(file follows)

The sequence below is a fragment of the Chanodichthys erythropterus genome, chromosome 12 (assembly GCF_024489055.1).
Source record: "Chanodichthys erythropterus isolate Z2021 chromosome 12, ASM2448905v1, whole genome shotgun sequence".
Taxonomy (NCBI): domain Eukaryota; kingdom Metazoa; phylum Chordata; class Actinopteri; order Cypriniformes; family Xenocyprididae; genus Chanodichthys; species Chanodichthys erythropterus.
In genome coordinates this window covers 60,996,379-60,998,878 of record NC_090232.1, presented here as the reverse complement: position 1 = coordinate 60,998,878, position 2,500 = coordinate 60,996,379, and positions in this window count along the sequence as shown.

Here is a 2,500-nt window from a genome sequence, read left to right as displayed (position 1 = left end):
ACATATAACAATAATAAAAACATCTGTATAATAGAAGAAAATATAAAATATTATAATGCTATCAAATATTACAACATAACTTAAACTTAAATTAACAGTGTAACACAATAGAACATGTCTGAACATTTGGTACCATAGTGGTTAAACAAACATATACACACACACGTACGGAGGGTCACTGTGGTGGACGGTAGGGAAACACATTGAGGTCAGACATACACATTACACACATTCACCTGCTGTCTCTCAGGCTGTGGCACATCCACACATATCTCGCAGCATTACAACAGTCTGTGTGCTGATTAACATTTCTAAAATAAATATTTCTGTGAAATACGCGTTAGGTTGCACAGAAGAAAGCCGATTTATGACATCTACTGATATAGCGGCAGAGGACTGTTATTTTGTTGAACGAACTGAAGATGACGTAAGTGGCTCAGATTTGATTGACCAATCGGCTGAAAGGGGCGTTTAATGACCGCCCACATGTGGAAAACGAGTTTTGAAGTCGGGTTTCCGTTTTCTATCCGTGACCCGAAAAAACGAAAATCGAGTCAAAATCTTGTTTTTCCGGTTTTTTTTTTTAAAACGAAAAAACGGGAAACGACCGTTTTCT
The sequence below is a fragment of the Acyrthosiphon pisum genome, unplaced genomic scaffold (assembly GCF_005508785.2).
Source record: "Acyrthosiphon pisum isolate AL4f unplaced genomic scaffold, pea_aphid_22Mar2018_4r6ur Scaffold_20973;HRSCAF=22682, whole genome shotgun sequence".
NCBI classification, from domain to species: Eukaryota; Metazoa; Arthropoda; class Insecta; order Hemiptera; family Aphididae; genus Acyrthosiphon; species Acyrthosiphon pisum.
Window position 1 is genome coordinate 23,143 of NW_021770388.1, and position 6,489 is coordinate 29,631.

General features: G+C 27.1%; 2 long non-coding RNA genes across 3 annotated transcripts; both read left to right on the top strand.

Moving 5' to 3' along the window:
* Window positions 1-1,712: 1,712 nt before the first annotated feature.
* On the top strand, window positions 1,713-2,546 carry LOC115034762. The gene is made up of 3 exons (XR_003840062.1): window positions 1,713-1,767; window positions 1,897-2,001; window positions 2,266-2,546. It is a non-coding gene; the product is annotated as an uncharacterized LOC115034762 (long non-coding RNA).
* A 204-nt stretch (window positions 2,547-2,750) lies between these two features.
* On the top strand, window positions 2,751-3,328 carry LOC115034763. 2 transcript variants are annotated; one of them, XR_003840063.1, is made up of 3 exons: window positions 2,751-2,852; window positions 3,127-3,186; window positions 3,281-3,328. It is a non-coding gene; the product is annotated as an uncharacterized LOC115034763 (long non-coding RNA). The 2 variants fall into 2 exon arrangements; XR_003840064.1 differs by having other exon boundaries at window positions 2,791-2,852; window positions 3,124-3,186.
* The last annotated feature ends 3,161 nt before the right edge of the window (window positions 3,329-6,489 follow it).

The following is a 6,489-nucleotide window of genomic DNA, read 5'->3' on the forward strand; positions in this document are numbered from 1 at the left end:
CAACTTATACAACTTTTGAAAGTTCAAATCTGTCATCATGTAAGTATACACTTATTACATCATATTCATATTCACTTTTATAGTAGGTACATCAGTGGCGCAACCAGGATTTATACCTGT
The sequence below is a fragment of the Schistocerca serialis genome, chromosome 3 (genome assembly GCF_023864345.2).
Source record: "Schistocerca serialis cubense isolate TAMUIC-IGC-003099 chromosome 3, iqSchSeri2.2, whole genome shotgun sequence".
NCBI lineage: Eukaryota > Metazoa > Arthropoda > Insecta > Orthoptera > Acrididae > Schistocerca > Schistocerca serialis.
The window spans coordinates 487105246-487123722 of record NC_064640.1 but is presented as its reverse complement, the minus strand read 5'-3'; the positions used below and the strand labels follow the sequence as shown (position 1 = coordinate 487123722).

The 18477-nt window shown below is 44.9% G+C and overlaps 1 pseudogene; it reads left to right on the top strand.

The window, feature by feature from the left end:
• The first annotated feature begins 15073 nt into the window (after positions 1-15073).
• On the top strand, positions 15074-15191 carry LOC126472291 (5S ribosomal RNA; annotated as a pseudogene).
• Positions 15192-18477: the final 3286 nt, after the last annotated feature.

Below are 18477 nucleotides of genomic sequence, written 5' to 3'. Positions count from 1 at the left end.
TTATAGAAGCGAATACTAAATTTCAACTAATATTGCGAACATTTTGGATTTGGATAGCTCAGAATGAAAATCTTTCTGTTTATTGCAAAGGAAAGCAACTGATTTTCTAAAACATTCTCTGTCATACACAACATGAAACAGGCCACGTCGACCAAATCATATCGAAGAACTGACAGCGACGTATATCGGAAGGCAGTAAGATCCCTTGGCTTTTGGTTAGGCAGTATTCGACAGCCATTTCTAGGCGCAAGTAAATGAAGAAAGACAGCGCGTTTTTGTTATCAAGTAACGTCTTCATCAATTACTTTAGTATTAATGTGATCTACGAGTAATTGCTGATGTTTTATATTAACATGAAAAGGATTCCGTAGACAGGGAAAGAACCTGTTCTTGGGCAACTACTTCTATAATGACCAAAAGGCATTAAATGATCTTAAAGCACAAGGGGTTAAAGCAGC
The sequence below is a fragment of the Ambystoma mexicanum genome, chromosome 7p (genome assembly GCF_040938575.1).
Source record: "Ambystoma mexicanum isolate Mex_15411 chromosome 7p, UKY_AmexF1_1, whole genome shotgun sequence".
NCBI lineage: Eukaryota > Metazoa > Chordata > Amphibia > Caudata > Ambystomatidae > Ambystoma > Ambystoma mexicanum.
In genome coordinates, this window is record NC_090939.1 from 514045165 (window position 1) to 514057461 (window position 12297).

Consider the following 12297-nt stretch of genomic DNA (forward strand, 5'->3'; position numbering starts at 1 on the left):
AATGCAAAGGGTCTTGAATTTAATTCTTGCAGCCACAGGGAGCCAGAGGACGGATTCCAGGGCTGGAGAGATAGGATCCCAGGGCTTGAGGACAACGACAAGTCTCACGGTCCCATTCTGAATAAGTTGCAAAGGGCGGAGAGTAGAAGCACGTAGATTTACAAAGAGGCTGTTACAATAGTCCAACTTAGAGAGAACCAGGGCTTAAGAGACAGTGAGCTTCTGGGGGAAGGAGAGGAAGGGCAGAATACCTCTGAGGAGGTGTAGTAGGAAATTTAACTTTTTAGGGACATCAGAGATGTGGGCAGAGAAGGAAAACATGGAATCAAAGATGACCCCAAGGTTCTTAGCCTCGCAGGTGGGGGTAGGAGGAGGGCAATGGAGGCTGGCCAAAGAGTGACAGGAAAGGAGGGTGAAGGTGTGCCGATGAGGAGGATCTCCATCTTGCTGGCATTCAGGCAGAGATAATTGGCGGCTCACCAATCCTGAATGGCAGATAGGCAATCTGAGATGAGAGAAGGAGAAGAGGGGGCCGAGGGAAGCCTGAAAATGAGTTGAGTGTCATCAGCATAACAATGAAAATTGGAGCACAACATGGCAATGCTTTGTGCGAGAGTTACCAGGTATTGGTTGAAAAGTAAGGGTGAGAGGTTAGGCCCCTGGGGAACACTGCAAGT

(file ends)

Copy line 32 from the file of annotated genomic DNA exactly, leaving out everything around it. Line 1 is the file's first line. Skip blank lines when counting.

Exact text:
Source record: "Ambystoma mexicanum isolate Mex_15411 chromosome 7p, UKY_AmexF1_1, whole genome shotgun sequence".